AMSTERDAM – Construction has begun on a large superyacht hub in the Port of Amsterdam. The “Dutch Superyacht Tech Campus” will be the largest superyacht facility in the Netherlands when it is due to open in 2026.
The project is the brainchild of Wim Beelen, a businessman who made his fortune in the salvaging industry. In August 2021, his Larendael investment vehicle acquired 53 acres of land and private water in the Port of Amsterdam “to develop something unique.”
It said the location – a rundown port area – would be turned into a ‘Superyacht Campus’ boasting half a dozen covered docks for superyachts of up to 200m (656ft) in length. Also, there will be a lift for yachts up to 80m (263ft). In all, the site is to offer deep-water space for 40 superyachts.
“Currently, huge sheet pile walls are being installed … near the location where the campus is rising so quays can be built,” Wim Beelen said in mid-March 2023. “Hopefully, we will be able to receive the first yachts soon.”
Lured by the Dutch superyacht sector’s health, size and quality, Beelen has unfolded an ambitious vision for his Dutch Superyacht Tech Campus. He sees the Dutch sector building ever larger. The largest to date is the 127m Koru that Oceanco expects to deliver this year to Amazon owner Jeff Bezos.
Of the superyacht hub he is building, Beelen says, “In the near future, the huge maritime complex should be ready and accommodate all possible parties involved in the yacht building industry. Yachts up to 200 meters can be designed and built there. Refits and maintenance operations will also be carried out there.”
The complex is strategically located on a deep-water canal linking the Port of Amsterdam to the North Sea, 18.6 mi (30 km) away.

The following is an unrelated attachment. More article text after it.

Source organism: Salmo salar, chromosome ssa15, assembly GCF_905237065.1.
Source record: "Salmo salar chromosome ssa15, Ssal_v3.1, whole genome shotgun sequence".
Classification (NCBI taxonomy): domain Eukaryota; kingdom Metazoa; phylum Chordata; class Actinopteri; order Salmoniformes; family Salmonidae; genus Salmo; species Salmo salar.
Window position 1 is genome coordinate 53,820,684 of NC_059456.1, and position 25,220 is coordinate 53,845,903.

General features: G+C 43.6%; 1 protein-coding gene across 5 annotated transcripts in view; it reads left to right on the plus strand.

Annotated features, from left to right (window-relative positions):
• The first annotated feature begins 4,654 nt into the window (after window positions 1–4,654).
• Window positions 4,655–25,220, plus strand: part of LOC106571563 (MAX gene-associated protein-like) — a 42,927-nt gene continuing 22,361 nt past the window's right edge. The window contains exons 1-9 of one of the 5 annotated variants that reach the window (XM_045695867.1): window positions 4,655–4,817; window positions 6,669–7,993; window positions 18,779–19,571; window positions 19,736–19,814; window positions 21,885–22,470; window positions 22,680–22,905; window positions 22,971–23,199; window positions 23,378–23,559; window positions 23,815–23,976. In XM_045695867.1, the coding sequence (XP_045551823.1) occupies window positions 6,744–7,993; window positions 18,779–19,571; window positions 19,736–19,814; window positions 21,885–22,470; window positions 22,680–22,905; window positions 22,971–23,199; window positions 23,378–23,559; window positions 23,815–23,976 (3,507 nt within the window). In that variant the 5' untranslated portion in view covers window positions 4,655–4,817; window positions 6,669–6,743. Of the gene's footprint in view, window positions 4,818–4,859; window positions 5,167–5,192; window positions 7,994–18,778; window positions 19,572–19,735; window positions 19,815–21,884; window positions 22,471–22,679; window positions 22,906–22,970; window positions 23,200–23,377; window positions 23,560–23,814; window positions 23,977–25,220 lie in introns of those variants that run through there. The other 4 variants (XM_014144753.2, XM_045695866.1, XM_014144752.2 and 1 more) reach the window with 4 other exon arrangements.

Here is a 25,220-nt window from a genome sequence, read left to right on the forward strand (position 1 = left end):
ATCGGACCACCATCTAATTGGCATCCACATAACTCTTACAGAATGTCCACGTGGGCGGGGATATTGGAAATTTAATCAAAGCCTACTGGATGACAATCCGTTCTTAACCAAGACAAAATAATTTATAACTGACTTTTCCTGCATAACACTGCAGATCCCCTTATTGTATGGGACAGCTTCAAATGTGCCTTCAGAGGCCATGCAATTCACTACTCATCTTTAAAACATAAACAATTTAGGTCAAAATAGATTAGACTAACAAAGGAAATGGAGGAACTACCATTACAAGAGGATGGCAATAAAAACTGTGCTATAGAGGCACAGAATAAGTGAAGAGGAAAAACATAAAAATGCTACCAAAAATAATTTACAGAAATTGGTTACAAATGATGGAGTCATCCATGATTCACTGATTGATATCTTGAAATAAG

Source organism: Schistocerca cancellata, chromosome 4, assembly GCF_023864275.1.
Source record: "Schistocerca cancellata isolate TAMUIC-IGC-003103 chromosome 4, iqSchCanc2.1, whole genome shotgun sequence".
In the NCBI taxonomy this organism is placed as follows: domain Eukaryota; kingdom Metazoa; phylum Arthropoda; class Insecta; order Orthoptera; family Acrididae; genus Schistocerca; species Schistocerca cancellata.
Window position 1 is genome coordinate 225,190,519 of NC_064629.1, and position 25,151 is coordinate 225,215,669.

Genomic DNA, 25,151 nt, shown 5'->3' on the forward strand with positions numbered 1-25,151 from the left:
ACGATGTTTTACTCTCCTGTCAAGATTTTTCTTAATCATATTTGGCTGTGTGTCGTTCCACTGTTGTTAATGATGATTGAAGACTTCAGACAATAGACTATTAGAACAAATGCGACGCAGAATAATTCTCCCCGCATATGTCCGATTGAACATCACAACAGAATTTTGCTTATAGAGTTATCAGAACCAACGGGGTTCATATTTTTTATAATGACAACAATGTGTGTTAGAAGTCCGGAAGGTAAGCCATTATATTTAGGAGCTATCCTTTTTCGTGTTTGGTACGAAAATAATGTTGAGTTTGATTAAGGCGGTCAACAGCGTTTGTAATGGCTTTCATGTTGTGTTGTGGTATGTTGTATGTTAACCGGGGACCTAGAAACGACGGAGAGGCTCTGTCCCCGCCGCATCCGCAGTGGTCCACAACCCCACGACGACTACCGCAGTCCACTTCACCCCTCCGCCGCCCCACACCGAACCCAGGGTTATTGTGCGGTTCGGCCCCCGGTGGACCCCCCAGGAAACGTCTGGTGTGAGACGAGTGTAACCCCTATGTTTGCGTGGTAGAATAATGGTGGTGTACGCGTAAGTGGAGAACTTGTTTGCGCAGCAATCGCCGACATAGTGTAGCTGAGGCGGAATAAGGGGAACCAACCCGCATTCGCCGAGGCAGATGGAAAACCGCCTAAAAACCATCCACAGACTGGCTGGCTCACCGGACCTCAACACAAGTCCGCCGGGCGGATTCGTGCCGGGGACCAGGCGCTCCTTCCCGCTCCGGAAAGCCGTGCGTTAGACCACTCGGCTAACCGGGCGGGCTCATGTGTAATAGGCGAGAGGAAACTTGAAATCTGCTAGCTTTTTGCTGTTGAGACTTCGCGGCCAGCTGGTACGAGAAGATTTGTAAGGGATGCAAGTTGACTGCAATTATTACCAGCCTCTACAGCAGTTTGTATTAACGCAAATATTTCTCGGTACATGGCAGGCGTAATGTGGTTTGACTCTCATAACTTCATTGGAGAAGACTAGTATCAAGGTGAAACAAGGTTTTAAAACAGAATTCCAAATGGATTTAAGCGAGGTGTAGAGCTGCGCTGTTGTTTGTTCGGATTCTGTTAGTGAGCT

“The Dutch Superyacht Tech Campus,” says Beelen, “provides employment and training places for a lot of people. The demand for yacht building has risen considerably in recent years. The Netherlands is among the world’s top yacht builders. The arrival of the Dutch Superyacht Tech Campus can further strengthen this position and grow employment in this sector.”
Beelen’s timing looks right. There are a dozen shipyards in the Netherlands that make highly customized superyachts. But as these get longer, most toil in increasingly cramped facilities.
In recent years, several have opened build and refit halls in the Port of Amsterdam. At least six nudge their vessels from inland sites to the open sea – a tight squeeze on narrow canals and under highway bridges with often inches to spare.
Beelen is a disrupter who exploits waterfront development opportunities. In 2021, after buying a chunk of the Port of Amsterdam, the latter sued him, saying his development plan violated port rules. However, in June 2022, an appeals court vacated that finding. It said the port illegally claimed rights to waters it does not own.
Beelen expects his superyacht facility to be operational in 2026. It will be available to all comers who want to build, maintain or refit a superyacht of any length. It will also be a campus offering training facilities.